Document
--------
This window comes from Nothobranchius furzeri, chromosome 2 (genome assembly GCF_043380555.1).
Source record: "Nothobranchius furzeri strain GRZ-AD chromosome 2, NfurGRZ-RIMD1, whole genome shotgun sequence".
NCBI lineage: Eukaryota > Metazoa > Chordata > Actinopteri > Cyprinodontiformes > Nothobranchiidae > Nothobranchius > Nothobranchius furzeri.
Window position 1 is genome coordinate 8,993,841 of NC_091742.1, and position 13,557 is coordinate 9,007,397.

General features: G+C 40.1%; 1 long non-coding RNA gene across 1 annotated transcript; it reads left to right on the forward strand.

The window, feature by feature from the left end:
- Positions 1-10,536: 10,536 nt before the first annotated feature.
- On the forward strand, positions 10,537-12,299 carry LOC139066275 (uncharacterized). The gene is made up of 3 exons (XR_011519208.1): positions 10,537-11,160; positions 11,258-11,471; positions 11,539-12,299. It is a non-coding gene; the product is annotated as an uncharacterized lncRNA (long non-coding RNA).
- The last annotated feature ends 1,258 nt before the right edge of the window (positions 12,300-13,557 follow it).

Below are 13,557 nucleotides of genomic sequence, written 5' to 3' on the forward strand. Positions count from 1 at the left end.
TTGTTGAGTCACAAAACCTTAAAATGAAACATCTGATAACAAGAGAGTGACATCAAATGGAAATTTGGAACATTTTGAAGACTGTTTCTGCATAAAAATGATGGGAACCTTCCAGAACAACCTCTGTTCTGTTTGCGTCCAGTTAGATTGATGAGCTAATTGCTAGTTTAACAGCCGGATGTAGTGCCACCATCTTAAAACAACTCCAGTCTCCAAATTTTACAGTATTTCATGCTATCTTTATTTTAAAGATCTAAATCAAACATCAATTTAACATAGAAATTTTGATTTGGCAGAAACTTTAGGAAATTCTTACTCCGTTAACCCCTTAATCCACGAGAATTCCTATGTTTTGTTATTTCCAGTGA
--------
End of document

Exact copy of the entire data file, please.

This window comes from Nothobranchius furzeri, chromosome 2 (genome assembly GCF_043380555.1).
Source record: "Nothobranchius furzeri strain GRZ-AD chromosome 2, NfurGRZ-RIMD1, whole genome shotgun sequence".
NCBI lineage: Eukaryota > Metazoa > Chordata > Actinopteri > Cyprinodontiformes > Nothobranchiidae > Nothobranchius > Nothobranchius furzeri.
Window position 1 is genome coordinate 8,993,841 of NC_091742.1, and position 13,557 is coordinate 9,007,397.

General features: G+C 40.1%; 1 long non-coding RNA gene across 1 annotated transcript; it reads left to right on the forward strand.

The window, feature by feature from the left end:
- Positions 1-10,536: 10,536 nt before the first annotated feature.
- On the forward strand, positions 10,537-12,299 carry LOC139066275 (uncharacterized). The gene is made up of 3 exons (XR_011519208.1): positions 10,537-11,160; positions 11,258-11,471; positions 11,539-12,299. It is a non-coding gene; the product is annotated as an uncharacterized lncRNA (long non-coding RNA).
- The last annotated feature ends 1,258 nt before the right edge of the window (positions 12,300-13,557 follow it).

Below are 13,557 nucleotides of genomic sequence, written 5' to 3' on the forward strand. Positions count from 1 at the left end.
TTGTTGAGTCACAAAACCTTAAAATGAAACATCTGATAACAAGAGAGTGACATCAAATGGAAATTTGGAACATTTTGAAGACTGTTTCTGCATAAAAATGATGGGAACCTTCCAGAACAACCTCTGTTCTGTTTGCGTCCAGTTAGATTGATGAGCTAATTGCTAGTTTAACAGCCGGATGTAGTGCCACCATCTTAAAACAACTCCAGTCTCCAAATTTTACAGTATTTCATGCTATCTTTATTTTAAAGATCTAAATCAAACATCAATTTAACATAGAAATTTTGATTTGGCAGAAACTTTAGGAAATTCTTACTCCGTTAACCCCTTAATCCACGAGAATTCCTATGTTTTGTTATTTCCAGTGA